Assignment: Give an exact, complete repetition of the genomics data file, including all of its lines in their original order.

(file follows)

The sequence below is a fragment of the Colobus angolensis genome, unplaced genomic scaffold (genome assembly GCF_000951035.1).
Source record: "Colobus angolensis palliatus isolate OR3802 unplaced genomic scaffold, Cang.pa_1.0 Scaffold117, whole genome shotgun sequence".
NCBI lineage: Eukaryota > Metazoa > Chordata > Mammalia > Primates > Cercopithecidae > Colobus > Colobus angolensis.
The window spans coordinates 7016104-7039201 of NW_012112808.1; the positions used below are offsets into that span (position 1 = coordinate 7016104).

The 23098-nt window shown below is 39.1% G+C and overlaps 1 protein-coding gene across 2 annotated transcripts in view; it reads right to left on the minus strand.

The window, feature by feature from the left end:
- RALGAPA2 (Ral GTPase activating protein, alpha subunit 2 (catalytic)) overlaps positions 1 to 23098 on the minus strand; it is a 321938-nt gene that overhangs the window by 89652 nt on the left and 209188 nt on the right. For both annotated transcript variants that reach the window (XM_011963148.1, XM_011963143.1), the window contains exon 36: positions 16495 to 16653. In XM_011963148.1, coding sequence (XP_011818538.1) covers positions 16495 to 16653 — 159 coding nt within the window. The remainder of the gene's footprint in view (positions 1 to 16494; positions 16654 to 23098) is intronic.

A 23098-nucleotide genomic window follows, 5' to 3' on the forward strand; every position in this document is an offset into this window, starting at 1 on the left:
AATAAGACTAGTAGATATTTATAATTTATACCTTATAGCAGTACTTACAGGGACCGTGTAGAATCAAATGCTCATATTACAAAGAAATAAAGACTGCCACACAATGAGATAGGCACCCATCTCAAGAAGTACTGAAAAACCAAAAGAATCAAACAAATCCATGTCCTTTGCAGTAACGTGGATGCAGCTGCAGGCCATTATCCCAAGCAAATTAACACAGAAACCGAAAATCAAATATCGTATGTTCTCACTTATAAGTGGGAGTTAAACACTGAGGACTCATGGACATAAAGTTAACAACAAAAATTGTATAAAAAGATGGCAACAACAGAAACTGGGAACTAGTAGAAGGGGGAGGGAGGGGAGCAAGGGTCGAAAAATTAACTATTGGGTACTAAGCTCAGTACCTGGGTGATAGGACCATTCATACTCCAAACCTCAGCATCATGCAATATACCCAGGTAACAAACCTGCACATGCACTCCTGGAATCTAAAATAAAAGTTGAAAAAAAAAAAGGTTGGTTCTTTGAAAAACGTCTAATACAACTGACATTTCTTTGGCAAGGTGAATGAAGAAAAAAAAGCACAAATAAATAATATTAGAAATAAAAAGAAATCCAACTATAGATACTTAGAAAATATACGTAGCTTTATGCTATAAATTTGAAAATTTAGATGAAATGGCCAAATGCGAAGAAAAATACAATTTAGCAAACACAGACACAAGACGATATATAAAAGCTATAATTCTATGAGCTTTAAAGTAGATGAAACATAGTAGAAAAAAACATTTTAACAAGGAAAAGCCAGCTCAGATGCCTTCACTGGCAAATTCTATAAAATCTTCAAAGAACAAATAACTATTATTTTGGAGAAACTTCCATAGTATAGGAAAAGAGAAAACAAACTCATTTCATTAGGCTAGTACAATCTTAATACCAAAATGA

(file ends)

The sequence below is a fragment of the Colobus angolensis genome, unplaced genomic scaffold (genome assembly GCF_000951035.1).
Source record: "Colobus angolensis palliatus isolate OR3802 unplaced genomic scaffold, Cang.pa_1.0 Scaffold117, whole genome shotgun sequence".
NCBI lineage: Eukaryota > Metazoa > Chordata > Mammalia > Primates > Cercopithecidae > Colobus > Colobus angolensis.
The window spans coordinates 7016104-7039201 of NW_012112808.1; the positions used below are offsets into that span (position 1 = coordinate 7016104).

The 23098-nt window shown below is 39.1% G+C and overlaps 1 protein-coding gene across 2 annotated transcripts in view; it reads right to left on the minus strand.

The window, feature by feature from the left end:
- RALGAPA2 (Ral GTPase activating protein, alpha subunit 2 (catalytic)) overlaps positions 1 to 23098 on the minus strand; it is a 321938-nt gene that overhangs the window by 89652 nt on the left and 209188 nt on the right. For both annotated transcript variants that reach the window (XM_011963148.1, XM_011963143.1), the window contains exon 36: positions 16495 to 16653. In XM_011963148.1, coding sequence (XP_011818538.1) covers positions 16495 to 16653 — 159 coding nt within the window. The remainder of the gene's footprint in view (positions 1 to 16494; positions 16654 to 23098) is intronic.

A 23098-nucleotide genomic window follows, 5' to 3' on the forward strand; every position in this document is an offset into this window, starting at 1 on the left:
AATAAGACTAGTAGATATTTATAATTTATACCTTATAGCAGTACTTACAGGGACCGTGTAGAATCAAATGCTCATATTACAAAGAAATAAAGACTGCCACACAATGAGATAGGCACCCATCTCAAGAAGTACTGAAAAACCAAAAGAATCAAACAAATCCATGTCCTTTGCAGTAACGTGGATGCAGCTGCAGGCCATTATCCCAAGCAAATTAACACAGAAACCGAAAATCAAATATCGTATGTTCTCACTTATAAGTGGGAGTTAAACACTGAGGACTCATGGACATAAAGTTAACAACAAAAATTGTATAAAAAGATGGCAACAACAGAAACTGGGAACTAGTAGAAGGGGGAGGGAGGGGAGCAAGGGTCGAAAAATTAACTATTGGGTACTAAGCTCAGTACCTGGGTGATAGGACCATTCATACTCCAAACCTCAGCATCATGCAATATACCCAGGTAACAAACCTGCACATGCACTCCTGGAATCTAAAATAAAAGTTGAAAAAAAAAAAGGTTGGTTCTTTGAAAAACGTCTAATACAACTGACATTTCTTTGGCAAGGTGAATGAAGAAAAAAAAGCACAAATAAATAATATTAGAAATAAAAAGAAATCCAACTATAGATACTTAGAAAATATACGTAGCTTTATGCTATAAATTTGAAAATTTAGATGAAATGGCCAAATGCGAAGAAAAATACAATTTAGCAAACACAGACACAAGACGATATATAAAAGCTATAATTCTATGAGCTTTAAAGTAGATGAAACATAGTAGAAAAAAACATTTTAACAAGGAAAAGCCAGCTCAGATGCCTTCACTGGCAAATTCTATAAAATCTTCAAAGAACAAATAACTATTATTTTGGAGAAACTTCCATAGTATAGGAAAAGAGAAAACAAACTCATTTCATTAGGCTAGTACAATCTTAATACCAAAATGA